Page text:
That means that I’ll be teaching, full-time, tenure track starting in September! Which is super exciting and super terrifying. The room was PACKED with stuff at the beginning of the summer, and I’ve actually gotten rid of a lot already. I’ve working at the elementary summer school program for the past six weeks, though, and haven’t had much of a chance to get into the room and clean/organize. I’m hoping to get over there later today, so I may put some photos of the room up. It’s just sort of overwhelming. I’m hoping that once the year starts, I’ll settle into it, but for now I’m just anxious and excited. 

Ok, enough text. I’ll take some photos the next time I’m in the room, and hopefully the next post will be more interesting. See ya!


Second Grade Complementary Camouflage

My second grade students, in studying the color wheel, are focusing on complementary colors (across from eachother on the color wheel). So we decided to make some camouflage. However, rather than trying to blend in, we talked about how complementary colors tend to really stand out and vibrate visually. Then, we went outside in small groups and traced some shadows that we saw being made by trees on the ground and on the side of the building. I spoke to each group about organic shapes vs. geometric shapes, so that they would know what it was I was looking for in terms of traced shapes… we didn’t want any parts of the fence in our paintings, since that would make our cammo pattern not quite fit in to wooded surroundings.

The kids picked their color combinations, and painted in their tracings as neatly as possible. I think we even spent one day just cleaning up our edges, making sure that the lines were nice and crisp. When they’re all up on the wall together, the effect is really neat. I think they’ll probably come down this week to make room for other things, but they really do look cool.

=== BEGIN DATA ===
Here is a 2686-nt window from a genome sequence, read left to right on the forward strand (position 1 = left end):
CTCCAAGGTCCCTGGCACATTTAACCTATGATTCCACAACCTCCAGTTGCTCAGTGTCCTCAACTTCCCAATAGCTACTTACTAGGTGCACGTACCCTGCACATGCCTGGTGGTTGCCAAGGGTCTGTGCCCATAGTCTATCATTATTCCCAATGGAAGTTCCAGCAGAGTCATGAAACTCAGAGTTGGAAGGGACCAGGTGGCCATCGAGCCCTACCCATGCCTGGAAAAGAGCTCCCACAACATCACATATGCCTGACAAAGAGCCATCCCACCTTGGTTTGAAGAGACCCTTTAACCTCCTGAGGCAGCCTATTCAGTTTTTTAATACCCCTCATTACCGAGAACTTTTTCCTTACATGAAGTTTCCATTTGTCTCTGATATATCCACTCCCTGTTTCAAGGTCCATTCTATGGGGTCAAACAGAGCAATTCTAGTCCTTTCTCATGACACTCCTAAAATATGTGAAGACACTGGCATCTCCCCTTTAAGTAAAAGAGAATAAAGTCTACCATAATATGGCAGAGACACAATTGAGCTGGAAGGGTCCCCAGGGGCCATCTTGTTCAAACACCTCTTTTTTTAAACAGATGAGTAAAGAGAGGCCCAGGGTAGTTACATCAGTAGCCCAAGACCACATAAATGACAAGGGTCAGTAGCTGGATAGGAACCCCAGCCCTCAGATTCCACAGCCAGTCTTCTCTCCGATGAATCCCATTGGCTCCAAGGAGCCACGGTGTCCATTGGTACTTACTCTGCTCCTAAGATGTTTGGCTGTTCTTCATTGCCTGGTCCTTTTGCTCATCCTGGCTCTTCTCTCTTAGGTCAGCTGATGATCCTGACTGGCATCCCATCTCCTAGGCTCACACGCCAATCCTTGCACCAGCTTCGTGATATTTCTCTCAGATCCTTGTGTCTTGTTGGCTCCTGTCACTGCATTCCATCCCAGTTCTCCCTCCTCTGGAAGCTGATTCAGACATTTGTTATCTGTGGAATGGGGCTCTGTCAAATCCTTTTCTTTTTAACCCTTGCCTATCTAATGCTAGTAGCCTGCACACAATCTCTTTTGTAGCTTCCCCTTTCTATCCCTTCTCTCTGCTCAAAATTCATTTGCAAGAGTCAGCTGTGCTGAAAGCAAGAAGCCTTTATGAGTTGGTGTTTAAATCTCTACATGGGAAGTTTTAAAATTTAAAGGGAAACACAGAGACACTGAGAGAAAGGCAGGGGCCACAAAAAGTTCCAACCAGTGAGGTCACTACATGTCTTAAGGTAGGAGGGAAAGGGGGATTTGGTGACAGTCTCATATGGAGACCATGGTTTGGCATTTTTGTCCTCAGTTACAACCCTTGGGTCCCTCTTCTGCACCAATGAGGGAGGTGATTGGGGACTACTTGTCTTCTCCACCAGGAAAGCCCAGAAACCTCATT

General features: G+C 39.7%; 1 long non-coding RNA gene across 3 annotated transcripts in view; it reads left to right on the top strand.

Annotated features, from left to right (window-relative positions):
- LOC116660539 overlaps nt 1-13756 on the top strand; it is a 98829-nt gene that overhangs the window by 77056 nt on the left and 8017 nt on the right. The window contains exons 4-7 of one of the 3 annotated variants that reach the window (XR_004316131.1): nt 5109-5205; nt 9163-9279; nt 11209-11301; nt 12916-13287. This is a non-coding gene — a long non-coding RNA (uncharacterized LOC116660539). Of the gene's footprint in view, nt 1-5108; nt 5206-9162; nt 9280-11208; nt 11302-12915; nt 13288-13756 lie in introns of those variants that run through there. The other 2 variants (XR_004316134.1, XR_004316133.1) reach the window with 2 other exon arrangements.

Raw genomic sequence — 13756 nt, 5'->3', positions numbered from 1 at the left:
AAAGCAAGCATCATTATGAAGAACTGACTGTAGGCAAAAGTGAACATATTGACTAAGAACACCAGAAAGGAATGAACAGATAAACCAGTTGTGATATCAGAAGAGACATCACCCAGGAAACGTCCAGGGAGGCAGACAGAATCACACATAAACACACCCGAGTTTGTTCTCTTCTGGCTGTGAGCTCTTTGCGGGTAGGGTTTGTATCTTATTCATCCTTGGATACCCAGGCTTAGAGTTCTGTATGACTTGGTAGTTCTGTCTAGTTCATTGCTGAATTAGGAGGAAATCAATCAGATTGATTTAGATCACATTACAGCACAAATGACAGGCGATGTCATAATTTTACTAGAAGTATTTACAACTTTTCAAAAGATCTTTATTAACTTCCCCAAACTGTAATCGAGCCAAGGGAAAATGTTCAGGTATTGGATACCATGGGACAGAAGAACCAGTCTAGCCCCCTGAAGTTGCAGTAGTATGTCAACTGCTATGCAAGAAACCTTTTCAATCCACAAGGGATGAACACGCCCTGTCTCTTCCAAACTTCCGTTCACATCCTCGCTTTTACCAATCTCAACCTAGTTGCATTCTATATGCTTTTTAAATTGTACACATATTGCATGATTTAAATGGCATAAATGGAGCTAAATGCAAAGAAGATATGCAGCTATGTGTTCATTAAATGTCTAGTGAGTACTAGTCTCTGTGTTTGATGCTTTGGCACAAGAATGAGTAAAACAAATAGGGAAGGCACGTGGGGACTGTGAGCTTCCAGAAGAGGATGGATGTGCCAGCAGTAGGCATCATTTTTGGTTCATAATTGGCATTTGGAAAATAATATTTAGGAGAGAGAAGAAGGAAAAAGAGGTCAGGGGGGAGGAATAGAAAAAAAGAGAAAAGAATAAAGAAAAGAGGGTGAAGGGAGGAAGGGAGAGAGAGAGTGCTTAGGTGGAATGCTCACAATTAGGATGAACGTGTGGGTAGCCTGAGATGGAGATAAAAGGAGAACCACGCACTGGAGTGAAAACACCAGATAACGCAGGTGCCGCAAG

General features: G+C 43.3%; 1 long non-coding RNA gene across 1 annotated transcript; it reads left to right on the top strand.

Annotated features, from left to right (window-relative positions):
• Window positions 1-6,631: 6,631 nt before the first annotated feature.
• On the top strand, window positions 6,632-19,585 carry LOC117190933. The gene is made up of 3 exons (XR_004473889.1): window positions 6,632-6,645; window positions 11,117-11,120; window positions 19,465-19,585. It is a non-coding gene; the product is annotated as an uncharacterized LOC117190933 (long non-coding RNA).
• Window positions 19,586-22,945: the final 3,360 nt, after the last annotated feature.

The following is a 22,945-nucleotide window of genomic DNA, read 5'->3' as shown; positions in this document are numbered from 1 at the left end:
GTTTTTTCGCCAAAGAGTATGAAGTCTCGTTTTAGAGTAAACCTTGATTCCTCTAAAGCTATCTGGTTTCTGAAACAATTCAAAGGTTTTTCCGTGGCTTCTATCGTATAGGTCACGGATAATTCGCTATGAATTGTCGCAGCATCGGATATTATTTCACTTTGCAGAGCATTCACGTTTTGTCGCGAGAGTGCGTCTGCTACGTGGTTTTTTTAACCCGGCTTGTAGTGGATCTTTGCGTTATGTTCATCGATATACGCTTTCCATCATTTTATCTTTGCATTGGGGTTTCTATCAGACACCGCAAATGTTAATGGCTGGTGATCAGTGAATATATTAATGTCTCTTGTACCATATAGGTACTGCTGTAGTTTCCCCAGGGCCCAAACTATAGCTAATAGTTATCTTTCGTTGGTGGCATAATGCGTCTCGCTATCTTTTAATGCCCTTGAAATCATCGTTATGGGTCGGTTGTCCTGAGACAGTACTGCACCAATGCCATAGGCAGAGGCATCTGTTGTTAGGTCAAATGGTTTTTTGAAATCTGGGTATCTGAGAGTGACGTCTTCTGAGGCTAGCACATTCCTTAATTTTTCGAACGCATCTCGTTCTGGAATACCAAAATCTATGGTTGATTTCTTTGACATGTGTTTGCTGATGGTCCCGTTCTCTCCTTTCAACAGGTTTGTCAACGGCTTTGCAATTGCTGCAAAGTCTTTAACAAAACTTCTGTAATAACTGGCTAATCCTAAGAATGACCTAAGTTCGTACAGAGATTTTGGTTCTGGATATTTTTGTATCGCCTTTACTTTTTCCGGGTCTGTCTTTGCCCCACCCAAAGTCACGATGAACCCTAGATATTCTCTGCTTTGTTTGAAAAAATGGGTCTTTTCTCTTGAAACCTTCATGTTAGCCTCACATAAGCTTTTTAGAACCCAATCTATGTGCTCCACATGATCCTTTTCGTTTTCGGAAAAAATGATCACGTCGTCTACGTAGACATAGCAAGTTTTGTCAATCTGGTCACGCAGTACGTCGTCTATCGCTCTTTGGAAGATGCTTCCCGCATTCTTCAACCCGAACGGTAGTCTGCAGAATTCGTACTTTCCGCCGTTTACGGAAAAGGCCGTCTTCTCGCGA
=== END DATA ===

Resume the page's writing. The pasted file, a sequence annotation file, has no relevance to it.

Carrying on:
First Grade Warm/Cool Weaving

Our first grade color theory project revolved around warm and cool colors. Day one, we talked about the color wheel, and what warm and cool colors are. I handed out all of my dry-erase markers, and had the kids make marks on the board under the words “WARM” or “COOL,” based on what they thought the color was. We then talked about the choices they made, and whether or not they were correct. We talked about how warm colors are the colors in fire, colors that we may associate with summer, and they may make us feel energized and happy, and how cool colors are the colors in water, colors that we may associate with winter or the ocean, and they may make us feel calm or sad.

After we were sure that everyone understood the difference between warm and cool colors, the kids started to draw. Using markers, they made two versions of the same picture – one warm, one cool.


After their paper was (mostly) all full, I would cut the cool one into strips for the warp, and make the warm one the weft. We talked about what weft and warp mean, with visuals to help them remember which is which. For weft, I extended the cross of the T pretty far in both directions to show that weft goes horizontally. For warp, I extended the tail of the P down a ways to show that the warp goes vertically.


(Not sure what happened to this image, but I apparently lost the original in creating this monstrosity.)